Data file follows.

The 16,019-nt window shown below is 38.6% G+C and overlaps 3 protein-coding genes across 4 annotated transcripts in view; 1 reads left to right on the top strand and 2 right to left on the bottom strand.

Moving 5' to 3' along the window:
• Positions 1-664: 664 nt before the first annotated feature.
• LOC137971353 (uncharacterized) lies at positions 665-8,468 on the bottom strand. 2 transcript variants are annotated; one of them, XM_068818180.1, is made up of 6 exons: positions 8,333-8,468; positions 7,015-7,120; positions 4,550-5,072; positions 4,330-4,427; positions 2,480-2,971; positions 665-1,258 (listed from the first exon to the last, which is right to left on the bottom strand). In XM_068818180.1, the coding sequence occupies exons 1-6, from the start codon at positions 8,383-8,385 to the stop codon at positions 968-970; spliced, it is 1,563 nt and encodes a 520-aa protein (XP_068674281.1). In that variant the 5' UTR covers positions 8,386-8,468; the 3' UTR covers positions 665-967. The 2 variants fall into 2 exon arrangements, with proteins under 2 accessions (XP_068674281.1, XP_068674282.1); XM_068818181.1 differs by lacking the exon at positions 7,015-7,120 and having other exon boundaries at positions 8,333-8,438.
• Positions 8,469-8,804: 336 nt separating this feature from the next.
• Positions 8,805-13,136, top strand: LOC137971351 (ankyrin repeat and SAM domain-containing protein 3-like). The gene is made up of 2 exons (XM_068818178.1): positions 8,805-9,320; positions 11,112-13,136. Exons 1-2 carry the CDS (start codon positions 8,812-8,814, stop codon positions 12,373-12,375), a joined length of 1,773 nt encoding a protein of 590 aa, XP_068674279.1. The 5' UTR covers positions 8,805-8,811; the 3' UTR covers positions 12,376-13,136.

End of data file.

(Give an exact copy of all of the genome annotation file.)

The 16,019-nt window shown below is 38.6% G+C and overlaps 3 protein-coding genes across 4 annotated transcripts in view; 1 reads left to right on the top strand and 2 right to left on the bottom strand.

Moving 5' to 3' along the window:
• Positions 1-664: 664 nt before the first annotated feature.
• LOC137971353 (uncharacterized) lies at positions 665-8,468 on the bottom strand. 2 transcript variants are annotated; one of them, XM_068818180.1, is made up of 6 exons: positions 8,333-8,468; positions 7,015-7,120; positions 4,550-5,072; positions 4,330-4,427; positions 2,480-2,971; positions 665-1,258 (listed from the first exon to the last, which is right to left on the bottom strand). In XM_068818180.1, the coding sequence occupies exons 1-6, from the start codon at positions 8,383-8,385 to the stop codon at positions 968-970; spliced, it is 1,563 nt and encodes a 520-aa protein (XP_068674281.1). In that variant the 5' UTR covers positions 8,386-8,468; the 3' UTR covers positions 665-967. The 2 variants fall into 2 exon arrangements, with proteins under 2 accessions (XP_068674281.1, XP_068674282.1); XM_068818181.1 differs by lacking the exon at positions 7,015-7,120 and having other exon boundaries at positions 8,333-8,438.
• Positions 8,469-8,804: 336 nt separating this feature from the next.
• Positions 8,805-13,136, top strand: LOC137971351 (ankyrin repeat and SAM domain-containing protein 3-like). The gene is made up of 2 exons (XM_068818178.1): positions 8,805-9,320; positions 11,112-13,136. Exons 1-2 carry the CDS (start codon positions 8,812-8,814, stop codon positions 12,373-12,375), a joined length of 1,773 nt encoding a protein of 590 aa, XP_068674279.1. The 5' UTR covers positions 8,805-8,811; the 3' UTR covers positions 12,376-13,136.